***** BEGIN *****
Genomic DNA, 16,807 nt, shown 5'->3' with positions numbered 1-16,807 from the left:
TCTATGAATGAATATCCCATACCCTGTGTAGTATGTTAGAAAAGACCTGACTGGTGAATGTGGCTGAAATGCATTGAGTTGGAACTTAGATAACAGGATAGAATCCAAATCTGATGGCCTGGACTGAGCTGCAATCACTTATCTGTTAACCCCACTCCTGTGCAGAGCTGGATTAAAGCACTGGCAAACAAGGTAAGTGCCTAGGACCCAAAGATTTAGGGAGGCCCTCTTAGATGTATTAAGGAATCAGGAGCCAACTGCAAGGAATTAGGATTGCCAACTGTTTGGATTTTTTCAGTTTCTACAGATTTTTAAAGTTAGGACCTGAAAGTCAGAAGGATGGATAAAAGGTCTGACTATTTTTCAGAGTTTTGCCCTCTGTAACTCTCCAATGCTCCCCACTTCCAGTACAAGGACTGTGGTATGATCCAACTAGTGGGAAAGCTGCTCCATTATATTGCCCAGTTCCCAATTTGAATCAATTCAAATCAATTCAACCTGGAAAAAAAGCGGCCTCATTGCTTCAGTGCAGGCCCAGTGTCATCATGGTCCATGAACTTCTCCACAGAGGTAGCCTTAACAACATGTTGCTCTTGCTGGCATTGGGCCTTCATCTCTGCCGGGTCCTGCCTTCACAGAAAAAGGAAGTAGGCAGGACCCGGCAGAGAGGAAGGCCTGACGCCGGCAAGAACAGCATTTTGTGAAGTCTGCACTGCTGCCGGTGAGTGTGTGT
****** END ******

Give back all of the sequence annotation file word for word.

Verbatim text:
Genomic DNA, 16,807 nt, shown 5'->3' with positions numbered 1-16,807 from the left:
TCTATGAATGAATATCCCATACCCTGTGTAGTATGTTAGAAAAGACCTGACTGGTGAATGTGGCTGAAATGCATTGAGTTGGAACTTAGATAACAGGATAGAATCCAAATCTGATGGCCTGGACTGAGCTGCAATCACTTATCTGTTAACCCCACTCCTGTGCAGAGCTGGATTAAAGCACTGGCAAACAAGGTAAGTGCCTAGGACCCAAAGATTTAGGGAGGCCCTCTTAGATGTATTAAGGAATCAGGAGCCAACTGCAAGGAATTAGGATTGCCAACTGTTTGGATTTTTTCAGTTTCTACAGATTTTTAAAGTTAGGACCTGAAAGTCAGAAGGATGGATAAAAGGTCTGACTATTTTTCAGAGTTTTGCCCTCTGTAACTCTCCAATGCTCCCCACTTCCAGTACAAGGACTGTGGTATGATCCAACTAGTGGGAAAGCTGCTCCATTATATTGCCCAGTTCCCAATTTGAATCAATTCAAATCAATTCAACCTGGAAAAAAAGCGGCCTCATTGCTTCAGTGCAGGCCCAGTGTCATCATGGTCCATGAACTTCTCCACAGAGGTAGCCTTAACAACATGTTGCTCTTGCTGGCATTGGGCCTTCATCTCTGCCGGGTCCTGCCTTCACAGAAAAAGGAAGTAGGCAGGACCCGGCAGAGAGGAAGGCCTGACGCCGGCAAGAACAGCATTTTGTGAAGTCTGCACTGCTGCCGGTGAGTGTGTGT